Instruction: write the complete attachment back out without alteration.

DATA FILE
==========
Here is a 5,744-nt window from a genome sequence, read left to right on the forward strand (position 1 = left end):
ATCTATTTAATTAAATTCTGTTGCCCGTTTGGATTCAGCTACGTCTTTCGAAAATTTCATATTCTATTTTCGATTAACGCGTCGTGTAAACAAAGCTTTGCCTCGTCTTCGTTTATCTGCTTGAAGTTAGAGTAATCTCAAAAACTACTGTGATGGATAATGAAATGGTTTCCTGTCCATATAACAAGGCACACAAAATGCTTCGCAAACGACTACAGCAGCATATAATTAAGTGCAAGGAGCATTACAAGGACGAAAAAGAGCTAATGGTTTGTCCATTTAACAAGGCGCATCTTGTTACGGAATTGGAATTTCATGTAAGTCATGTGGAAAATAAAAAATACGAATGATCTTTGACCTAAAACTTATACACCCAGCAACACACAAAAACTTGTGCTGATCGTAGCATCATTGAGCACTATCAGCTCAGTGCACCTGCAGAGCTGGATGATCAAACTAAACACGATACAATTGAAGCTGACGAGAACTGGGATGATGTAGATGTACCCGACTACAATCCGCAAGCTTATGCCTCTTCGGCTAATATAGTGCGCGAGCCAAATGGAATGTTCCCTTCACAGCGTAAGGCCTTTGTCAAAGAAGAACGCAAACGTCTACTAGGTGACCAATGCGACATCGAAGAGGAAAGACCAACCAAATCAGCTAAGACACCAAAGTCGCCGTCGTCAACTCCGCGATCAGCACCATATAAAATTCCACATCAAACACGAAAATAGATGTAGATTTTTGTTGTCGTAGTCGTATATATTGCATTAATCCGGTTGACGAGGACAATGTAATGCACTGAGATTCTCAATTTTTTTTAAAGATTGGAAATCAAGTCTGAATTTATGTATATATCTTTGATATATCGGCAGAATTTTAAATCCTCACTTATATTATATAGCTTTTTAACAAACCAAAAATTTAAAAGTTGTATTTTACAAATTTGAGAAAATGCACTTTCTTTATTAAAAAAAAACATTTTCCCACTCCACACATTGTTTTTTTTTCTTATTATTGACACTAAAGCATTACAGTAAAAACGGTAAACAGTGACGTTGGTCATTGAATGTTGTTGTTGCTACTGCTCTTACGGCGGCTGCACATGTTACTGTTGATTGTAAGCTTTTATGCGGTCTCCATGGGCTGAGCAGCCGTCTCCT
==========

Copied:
Here is a 5,744-nt window from a genome sequence, read left to right on the forward strand (position 1 = left end):
ATCTATTTAATTAAATTCTGTTGCCCGTTTGGATTCAGCTACGTCTTTCGAAAATTTCATATTCTATTTTCGATTAACGCGTCGTGTAAACAAAGCTTTGCCTCGTCTTCGTTTATCTGCTTGAAGTTAGAGTAATCTCAAAAACTACTGTGATGGATAATGAAATGGTTTCCTGTCCATATAACAAGGCACACAAAATGCTTCGCAAACGACTACAGCAGCATATAATTAAGTGCAAGGAGCATTACAAGGACGAAAAAGAGCTAATGGTTTGTCCATTTAACAAGGCGCATCTTGTTACGGAATTGGAATTTCATGTAAGTCATGTGGAAAATAAAAAATACGAATGATCTTTGACCTAAAACTTATACACCCAGCAACACACAAAAACTTGTGCTGATCGTAGCATCATTGAGCACTATCAGCTCAGTGCACCTGCAGAGCTGGATGATCAAACTAAACACGATACAATTGAAGCTGACGAGAACTGGGATGATGTAGATGTACCCGACTACAATCCGCAAGCTTATGCCTCTTCGGCTAATATAGTGCGCGAGCCAAATGGAATGTTCCCTTCACAGCGTAAGGCCTTTGTCAAAGAAGAACGCAAACGTCTACTAGGTGACCAATGCGACATCGAAGAGGAAAGACCAACCAAATCAGCTAAGACACCAAAGTCGCCGTCGTCAACTCCGCGATCAGCACCATATAAAATTCCACATCAAACACGAAAATAGATGTAGATTTTTGTTGTCGTAGTCGTATATATTGCATTAATCCGGTTGACGAGGACAATGTAATGCACTGAGATTCTCAATTTTTTTTAAAGATTGGAAATCAAGTCTGAATTTATGTATATATCTTTGATATATCGGCAGAATTTTAAATCCTCACTTATATTATATAGCTTTTTAACAAACCAAAAATTTAAAAGTTGTATTTTACAAATTTGAGAAAATGCACTTTCTTTATTAAAAAAAAACATTTTCCCACTCCACACATTGTTTTTTTTTCTTATTATTGACACTAAAGCATTACAGTAAAAACGGTAAACAGTGACGTTGGTCATTGAATGTTGTTGTTGCTACTGCTCTTACGGCGGCTGCACATGTTACTGTTGATTGTAAGCTTTTATGCGGTCTCCATGGGCTGAGCAGCCGTCTCCT